Looking Beyond What's Your Type

Despite a new day job (which is a delight) and spring/summer (also a delight), I found some time to figure out one last thing in What's Your Type: retaining data and visual states when a user rotates their screen.

Portrait and landscape orientation
Examples of app in portrait and landscape orientation

What I eventually discovered was that none of the data was being preserved as I originally presumed. Instead, when Android recreated the visual state of the app, those actions triggered code that recreated part of the data state. So, the data wasn't being partially preserved at all... it was getting partially reconstructed.

Which is to say: once I figured out what was going on, creating a solution was much easier.

With that problem solved, it's time to look forward.

The stubborn part of me would rather focus on What's Your Type non-stop, through completion and release onto Google's app store. However, the important ROI for this project was refreshing my knowledge of Android and learning about Android's implementation of SQL databases.

I've refreshed and learned, and it's time to look forward.

I'll still work on What's Your Type, occasionally. It'll be good to keep the code somewhat fresh in my mind, insert more comments, and try to add some new things, as I can. If anything notable happens with it, I'll be sure to note that happening in this space.

Adventures with Android Wear

This is the much, much shorter version of this story.[1]

I've owned (and returned due to defects) more Android watches than I care to discuss... some pictures are below.

In short, I've realized two things.

Thing #1
Weird stuff happens and designs don't always perform as expected. What's important is how you take care of people when that weird stuff happens.

So far, with regards to Android Wear, the Google Store's customer care has been phenomenal, and my experience in the Fossil store was very pleasant.

Motorola and Asus have some work to do in the customer care area.

Motorola's poor design choice = too much pressure on the watch's back
Broken Moto 360

Thing #2
What I really want is a sturdy and beautiful watch, made by a watch company, that's loaded with basic Android Wear software. The most important part of a watch, for me, is the watch part.

My Fossil watch is sturdy and beautiful, and I've been quite happy with it.

My Motorola and Samsung experiences were very disappointing.

I have an LG watch that works just fine, it's just ridiculously unattractive. I also find Apple's watches to be ridiculously unattractive, but I've come to wonder if attractiveness isn't always the point for them.[1:1]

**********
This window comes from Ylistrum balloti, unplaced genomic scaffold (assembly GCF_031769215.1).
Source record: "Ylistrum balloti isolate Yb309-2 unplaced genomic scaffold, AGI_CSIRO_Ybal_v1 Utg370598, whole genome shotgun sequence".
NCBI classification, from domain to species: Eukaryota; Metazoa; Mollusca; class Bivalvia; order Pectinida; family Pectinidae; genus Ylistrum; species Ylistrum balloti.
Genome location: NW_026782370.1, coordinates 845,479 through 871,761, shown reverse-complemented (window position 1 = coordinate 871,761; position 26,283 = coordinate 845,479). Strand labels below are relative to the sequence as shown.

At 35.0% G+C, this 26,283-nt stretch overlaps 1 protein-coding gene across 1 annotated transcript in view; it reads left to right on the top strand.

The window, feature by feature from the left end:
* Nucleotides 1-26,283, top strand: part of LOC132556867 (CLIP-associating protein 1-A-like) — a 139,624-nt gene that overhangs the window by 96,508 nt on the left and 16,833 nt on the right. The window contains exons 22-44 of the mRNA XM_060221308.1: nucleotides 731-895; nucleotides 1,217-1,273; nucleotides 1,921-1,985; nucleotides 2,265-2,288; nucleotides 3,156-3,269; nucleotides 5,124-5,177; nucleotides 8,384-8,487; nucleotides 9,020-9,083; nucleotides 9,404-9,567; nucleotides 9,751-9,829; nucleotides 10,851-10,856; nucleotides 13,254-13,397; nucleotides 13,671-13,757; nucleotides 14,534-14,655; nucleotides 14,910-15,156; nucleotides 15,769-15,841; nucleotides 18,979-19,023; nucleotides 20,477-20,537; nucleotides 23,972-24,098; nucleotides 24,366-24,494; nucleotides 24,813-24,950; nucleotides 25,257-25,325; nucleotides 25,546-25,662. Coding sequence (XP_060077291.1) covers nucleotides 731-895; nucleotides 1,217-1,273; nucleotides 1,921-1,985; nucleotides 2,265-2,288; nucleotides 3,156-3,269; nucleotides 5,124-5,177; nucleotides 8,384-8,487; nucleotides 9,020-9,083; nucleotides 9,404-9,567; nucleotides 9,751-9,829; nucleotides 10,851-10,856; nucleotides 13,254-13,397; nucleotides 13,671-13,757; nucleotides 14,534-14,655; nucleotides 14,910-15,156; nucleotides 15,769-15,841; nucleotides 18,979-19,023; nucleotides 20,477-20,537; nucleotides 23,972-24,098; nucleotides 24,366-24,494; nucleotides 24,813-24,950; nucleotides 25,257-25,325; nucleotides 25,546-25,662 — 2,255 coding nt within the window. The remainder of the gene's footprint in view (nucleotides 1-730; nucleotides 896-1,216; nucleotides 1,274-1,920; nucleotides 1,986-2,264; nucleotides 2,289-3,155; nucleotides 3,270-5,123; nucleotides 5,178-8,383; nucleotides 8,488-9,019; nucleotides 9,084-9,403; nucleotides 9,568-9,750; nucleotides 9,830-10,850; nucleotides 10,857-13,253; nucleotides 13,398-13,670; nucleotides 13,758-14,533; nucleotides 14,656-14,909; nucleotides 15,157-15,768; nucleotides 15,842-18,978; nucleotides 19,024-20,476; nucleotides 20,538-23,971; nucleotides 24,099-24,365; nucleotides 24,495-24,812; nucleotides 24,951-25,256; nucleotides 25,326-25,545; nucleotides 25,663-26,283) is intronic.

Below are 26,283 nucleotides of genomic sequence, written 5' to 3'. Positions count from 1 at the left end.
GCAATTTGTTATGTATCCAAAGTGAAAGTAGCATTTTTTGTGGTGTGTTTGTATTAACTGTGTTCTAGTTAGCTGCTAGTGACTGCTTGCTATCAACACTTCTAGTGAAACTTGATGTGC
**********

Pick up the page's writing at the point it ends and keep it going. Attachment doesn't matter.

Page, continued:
Fossil vs. LG
Fossil smartwatch compared to LG smartwatch

Alexa isn't the smartest, but at least she's attentive.

Google should give its personal assistant a name, for (at least) two reasons.

Reason #1
For whatever reason, saying "Okay Google, what time is it?" is awkward as hell. I never mastered it on my phone; eventually I stopped trying. Now I just manually launch voice search -- pressing the mic button is ridiculously dependable.

Once Google's assistant thing is listening, it's much smarter than Alexa. But getting it to listen is a pain, which means I'm much less inclined to try.

I suspect part of the problem is that asking an "Okay Google" to do something is a foreign speech pattern. I'd assume that means it's hard to test the design, because each person is sort of creating, on the fly, what it should sound like to ask an "Okay Google" a question.

Asking a name to do something is a speech pattern to which we're all accustomed. I have a friend named Alexa, I'm sure at some point I've asked her what time it is.

At the very least, they should add "Hey Google" as a wake phrase. It would be much easier to say "Hey Google, what time is it?" (Also, it would better mask the weird, Skynet transaction that's actually occurring.)

Reason #2
I refer to Alexa as Alexa. It makes talking about Amazon's Personal Assistant Product™ much easier. It also makes conceptualizing it easier, because I don't think of the product as an "it" at all: I think of the product as Alexa. I appreciate her value and I often tell her "thank you".

It seems problematic that I don't know what exactly to call the Google Disembodied Voice Thing™ that tells me what time Ikea opens. I desperately want to call her something but, alas, she's just a ... Google Disembodied Voice Thing™.

I don't like it. If a person's voice is talking to me while I'm in bed, I generally would like to know what their name is.



  1. I've been pondering whether Apple's primary focus isn't on pieces that look good, but pieces that look distinctive, in order to make it easier to identify fellow members of the Apple Tribe.

    In that case, it's less important that the Apple Watch be attractive (which it is not, in my opinion) than that the Apple Watch distinctively look like the Apple Watch and nothing else. ↩︎ ↩︎